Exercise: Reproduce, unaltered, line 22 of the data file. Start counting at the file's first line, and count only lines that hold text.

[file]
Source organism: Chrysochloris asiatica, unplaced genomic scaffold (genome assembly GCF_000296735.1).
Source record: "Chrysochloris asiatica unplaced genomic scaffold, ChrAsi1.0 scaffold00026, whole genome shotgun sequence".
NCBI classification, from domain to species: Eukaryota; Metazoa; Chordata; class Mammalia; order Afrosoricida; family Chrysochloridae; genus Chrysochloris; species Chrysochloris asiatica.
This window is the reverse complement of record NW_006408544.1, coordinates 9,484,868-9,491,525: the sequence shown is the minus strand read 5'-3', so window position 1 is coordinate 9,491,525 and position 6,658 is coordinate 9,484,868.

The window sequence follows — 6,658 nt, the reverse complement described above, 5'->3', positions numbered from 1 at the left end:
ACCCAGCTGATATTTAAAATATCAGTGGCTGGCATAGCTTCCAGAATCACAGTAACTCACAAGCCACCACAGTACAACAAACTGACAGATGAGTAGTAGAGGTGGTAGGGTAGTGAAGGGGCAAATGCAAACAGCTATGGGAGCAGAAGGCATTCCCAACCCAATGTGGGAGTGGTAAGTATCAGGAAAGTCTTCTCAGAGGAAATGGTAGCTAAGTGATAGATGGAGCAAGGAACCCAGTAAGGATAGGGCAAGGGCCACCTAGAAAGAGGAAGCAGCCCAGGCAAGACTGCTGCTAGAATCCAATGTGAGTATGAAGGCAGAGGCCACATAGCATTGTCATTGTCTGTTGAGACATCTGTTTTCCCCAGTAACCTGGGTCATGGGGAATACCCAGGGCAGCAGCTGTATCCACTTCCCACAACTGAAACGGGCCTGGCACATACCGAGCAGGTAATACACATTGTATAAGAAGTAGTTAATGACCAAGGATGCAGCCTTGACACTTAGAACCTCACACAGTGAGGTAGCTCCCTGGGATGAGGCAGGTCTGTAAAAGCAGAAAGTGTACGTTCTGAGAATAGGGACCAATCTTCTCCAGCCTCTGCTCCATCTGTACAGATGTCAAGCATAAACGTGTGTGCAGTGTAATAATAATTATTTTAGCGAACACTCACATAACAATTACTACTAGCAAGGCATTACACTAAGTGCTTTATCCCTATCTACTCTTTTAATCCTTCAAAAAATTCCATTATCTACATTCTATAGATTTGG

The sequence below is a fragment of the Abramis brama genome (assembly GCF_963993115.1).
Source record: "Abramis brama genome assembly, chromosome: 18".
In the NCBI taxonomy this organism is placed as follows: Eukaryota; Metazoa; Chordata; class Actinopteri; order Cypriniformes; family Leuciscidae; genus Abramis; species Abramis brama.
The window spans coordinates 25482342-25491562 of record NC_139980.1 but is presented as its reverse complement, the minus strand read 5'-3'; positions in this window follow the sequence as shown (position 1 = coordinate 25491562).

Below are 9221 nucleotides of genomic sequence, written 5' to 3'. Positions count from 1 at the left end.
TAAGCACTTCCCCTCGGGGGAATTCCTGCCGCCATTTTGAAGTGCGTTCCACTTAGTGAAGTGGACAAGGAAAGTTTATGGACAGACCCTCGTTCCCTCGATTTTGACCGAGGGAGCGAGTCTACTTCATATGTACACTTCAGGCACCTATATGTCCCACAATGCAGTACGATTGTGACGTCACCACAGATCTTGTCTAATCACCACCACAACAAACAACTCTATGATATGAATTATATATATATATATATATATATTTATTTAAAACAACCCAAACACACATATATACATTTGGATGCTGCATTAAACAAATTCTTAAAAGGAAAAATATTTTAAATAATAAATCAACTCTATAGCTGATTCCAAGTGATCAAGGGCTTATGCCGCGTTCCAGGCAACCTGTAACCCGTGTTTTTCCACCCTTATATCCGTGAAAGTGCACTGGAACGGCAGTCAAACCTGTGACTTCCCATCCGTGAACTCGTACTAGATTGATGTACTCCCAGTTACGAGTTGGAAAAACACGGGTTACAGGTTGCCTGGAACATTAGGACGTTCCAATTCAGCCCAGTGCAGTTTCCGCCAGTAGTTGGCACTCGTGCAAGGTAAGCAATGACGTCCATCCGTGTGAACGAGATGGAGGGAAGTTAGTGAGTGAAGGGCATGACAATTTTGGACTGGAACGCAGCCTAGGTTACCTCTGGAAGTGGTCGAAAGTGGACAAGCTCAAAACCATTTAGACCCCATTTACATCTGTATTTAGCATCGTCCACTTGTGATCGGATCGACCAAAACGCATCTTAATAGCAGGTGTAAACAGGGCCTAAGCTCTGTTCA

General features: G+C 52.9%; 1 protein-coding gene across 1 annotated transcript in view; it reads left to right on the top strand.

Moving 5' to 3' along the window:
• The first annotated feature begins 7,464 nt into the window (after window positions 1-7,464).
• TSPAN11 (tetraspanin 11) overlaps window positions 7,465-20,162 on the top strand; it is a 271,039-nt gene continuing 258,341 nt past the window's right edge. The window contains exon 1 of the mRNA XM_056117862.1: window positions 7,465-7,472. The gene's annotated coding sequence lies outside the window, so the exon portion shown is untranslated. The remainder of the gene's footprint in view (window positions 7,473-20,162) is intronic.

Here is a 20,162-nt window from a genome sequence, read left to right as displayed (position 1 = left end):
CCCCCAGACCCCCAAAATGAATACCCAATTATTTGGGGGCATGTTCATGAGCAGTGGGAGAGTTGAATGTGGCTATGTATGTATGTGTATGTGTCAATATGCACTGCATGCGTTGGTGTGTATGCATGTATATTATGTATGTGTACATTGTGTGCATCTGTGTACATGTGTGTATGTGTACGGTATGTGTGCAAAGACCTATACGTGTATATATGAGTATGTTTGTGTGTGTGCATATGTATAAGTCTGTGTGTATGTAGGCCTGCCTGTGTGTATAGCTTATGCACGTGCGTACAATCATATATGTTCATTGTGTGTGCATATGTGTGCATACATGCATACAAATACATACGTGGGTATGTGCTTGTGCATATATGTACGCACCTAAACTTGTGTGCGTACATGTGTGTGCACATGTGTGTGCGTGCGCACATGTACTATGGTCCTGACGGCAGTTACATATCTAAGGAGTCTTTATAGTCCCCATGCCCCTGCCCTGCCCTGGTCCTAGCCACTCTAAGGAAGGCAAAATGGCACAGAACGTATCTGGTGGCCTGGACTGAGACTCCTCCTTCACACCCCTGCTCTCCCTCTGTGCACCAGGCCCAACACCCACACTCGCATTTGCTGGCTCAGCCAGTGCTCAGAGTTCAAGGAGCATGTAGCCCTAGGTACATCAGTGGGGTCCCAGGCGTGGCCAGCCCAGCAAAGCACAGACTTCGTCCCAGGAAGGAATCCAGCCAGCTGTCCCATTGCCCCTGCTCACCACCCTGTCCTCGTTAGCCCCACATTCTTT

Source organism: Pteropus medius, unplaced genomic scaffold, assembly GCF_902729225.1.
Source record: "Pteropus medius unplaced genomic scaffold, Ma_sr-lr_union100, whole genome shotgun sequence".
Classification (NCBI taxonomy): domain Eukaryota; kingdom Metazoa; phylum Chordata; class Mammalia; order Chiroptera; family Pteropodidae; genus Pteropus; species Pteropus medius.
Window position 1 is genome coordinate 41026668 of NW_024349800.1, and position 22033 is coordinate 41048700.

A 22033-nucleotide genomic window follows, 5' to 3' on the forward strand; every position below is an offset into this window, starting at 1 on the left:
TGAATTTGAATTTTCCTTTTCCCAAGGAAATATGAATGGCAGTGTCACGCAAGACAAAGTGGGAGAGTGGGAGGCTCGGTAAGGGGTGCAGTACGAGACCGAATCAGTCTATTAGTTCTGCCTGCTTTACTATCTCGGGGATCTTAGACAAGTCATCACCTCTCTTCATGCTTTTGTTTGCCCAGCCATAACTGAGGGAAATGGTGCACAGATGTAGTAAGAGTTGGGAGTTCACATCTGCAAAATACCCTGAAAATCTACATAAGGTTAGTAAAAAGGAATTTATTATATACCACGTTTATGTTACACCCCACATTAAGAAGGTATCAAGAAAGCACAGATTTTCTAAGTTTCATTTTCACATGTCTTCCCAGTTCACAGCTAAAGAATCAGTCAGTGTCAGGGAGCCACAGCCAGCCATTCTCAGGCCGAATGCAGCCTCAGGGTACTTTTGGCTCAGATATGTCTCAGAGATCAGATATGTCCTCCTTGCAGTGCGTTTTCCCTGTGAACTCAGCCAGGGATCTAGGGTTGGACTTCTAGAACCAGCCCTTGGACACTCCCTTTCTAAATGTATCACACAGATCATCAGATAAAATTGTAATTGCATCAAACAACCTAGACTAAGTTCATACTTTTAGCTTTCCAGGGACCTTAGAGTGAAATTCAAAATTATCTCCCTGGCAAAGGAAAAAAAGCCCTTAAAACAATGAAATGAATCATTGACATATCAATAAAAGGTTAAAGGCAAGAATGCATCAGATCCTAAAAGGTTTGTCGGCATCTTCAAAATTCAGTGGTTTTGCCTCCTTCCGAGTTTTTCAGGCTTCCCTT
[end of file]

Window position 1 is genome coordinate 41026668 of NW_024349800.1, and position 22033 is coordinate 41048700.